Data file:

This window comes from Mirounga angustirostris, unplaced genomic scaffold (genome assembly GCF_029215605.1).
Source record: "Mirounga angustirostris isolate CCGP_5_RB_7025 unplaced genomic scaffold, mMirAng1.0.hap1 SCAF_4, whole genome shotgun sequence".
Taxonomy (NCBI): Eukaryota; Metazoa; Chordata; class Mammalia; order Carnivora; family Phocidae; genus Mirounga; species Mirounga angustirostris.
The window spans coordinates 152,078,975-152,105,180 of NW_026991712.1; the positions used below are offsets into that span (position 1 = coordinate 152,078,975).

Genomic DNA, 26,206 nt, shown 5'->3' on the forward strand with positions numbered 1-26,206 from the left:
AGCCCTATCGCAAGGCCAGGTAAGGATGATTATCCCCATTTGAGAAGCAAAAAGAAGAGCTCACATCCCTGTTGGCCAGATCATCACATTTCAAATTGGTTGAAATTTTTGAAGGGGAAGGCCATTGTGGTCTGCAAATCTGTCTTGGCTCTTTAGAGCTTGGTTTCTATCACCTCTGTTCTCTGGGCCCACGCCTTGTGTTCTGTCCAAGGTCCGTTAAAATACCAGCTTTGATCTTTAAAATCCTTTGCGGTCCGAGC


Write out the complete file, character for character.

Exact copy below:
This window comes from Mirounga angustirostris, unplaced genomic scaffold (genome assembly GCF_029215605.1).
Source record: "Mirounga angustirostris isolate CCGP_5_RB_7025 unplaced genomic scaffold, mMirAng1.0.hap1 SCAF_4, whole genome shotgun sequence".
Taxonomy (NCBI): Eukaryota; Metazoa; Chordata; class Mammalia; order Carnivora; family Phocidae; genus Mirounga; species Mirounga angustirostris.
The window spans coordinates 152,078,975-152,105,180 of NW_026991712.1; the positions used below are offsets into that span (position 1 = coordinate 152,078,975).

Genomic DNA, 26,206 nt, shown 5'->3' on the forward strand with positions numbered 1-26,206 from the left:
AGCCCTATCGCAAGGCCAGGTAAGGATGATTATCCCCATTTGAGAAGCAAAAAGAAGAGCTCACATCCCTGTTGGCCAGATCATCACATTTCAAATTGGTTGAAATTTTTGAAGGGGAAGGCCATTGTGGTCTGCAAATCTGTCTTGGCTCTTTAGAGCTTGGTTTCTATCACCTCTGTTCTCTGGGCCCACGCCTTGTGTTCTGTCCAAGGTCCGTTAAAATACCAGCTTTGATCTTTAAAATCCTTTGCGGTCCGAGC